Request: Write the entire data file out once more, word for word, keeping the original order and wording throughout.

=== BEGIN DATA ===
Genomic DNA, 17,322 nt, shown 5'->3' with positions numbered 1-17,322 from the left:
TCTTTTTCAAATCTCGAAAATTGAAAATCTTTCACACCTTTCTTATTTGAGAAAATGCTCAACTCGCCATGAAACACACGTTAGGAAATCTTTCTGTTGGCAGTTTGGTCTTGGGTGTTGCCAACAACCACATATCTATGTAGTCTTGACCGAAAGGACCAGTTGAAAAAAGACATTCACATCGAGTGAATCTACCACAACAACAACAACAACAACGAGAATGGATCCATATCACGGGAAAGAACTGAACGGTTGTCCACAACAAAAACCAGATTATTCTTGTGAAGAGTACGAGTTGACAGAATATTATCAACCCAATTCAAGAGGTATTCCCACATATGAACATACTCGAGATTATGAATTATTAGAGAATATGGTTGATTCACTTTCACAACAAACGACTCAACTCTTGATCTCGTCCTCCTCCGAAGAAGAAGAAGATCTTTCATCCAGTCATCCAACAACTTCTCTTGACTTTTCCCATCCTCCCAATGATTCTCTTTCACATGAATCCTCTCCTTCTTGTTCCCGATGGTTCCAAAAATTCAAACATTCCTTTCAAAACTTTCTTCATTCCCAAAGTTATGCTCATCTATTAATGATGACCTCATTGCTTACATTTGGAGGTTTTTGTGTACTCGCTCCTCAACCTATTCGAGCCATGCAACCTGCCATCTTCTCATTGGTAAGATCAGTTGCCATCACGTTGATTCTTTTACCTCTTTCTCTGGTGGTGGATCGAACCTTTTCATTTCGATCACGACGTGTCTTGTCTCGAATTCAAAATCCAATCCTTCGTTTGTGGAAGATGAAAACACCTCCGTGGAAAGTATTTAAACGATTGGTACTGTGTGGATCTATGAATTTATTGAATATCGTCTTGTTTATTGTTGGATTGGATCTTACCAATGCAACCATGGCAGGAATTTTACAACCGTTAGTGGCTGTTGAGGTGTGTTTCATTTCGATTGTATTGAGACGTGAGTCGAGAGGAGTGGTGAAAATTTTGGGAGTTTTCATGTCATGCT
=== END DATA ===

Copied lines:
Genomic DNA, 17,322 nt, shown 5'->3' with positions numbered 1-17,322 from the left:
TCTTTTTCAAATCTCGAAAATTGAAAATCTTTCACACCTTTCTTATTTGAGAAAATGCTCAACTCGCCATGAAACACACGTTAGGAAATCTTTCTGTTGGCAGTTTGGTCTTGGGTGTTGCCAACAACCACATATCTATGTAGTCTTGACCGAAAGGACCAGTTGAAAAAAGACATTCACATCGAGTGAATCTACCACAACAACAACAACAACAACGAGAATGGATCCATATCACGGGAAAGAACTGAACGGTTGTCCACAACAAAAACCAGATTATTCTTGTGAAGAGTACGAGTTGACAGAATATTATCAACCCAATTCAAGAGGTATTCCCACATATGAACATACTCGAGATTATGAATTATTAGAGAATATGGTTGATTCACTTTCACAACAAACGACTCAACTCTTGATCTCGTCCTCCTCCGAAGAAGAAGAAGATCTTTCATCCAGTCATCCAACAACTTCTCTTGACTTTTCCCATCCTCCCAATGATTCTCTTTCACATGAATCCTCTCCTTCTTGTTCCCGATGGTTCCAAAAATTCAAACATTCCTTTCAAAACTTTCTTCATTCCCAAAGTTATGCTCATCTATTAATGATGACCTCATTGCTTACATTTGGAGGTTTTTGTGTACTCGCTCCTCAACCTATTCGAGCCATGCAACCTGCCATCTTCTCATTGGTAAGATCAGTTGCCATCACGTTGATTCTTTTACCTCTTTCTCTGGTGGTGGATCGAACCTTTTCATTTCGATCACGACGTGTCTTGTCTCGAATTCAAAATCCAATCCTTCGTTTGTGGAAGATGAAAACACCTCCGTGGAAAGTATTTAAACGATTGGTACTGTGTGGATCTATGAATTTATTGAATATCGTCTTGTTTATTGTTGGATTGGATCTTACCAATGCAACCATGGCAGGAATTTTACAACCGTTAGTGGCTGTTGAGGTGTGTTTCATTTCGATTGTATTGAGACGTGAGTCGAGAGGAGTGGTGAAAATTTTGGGAGTTTTCATGTCATGCT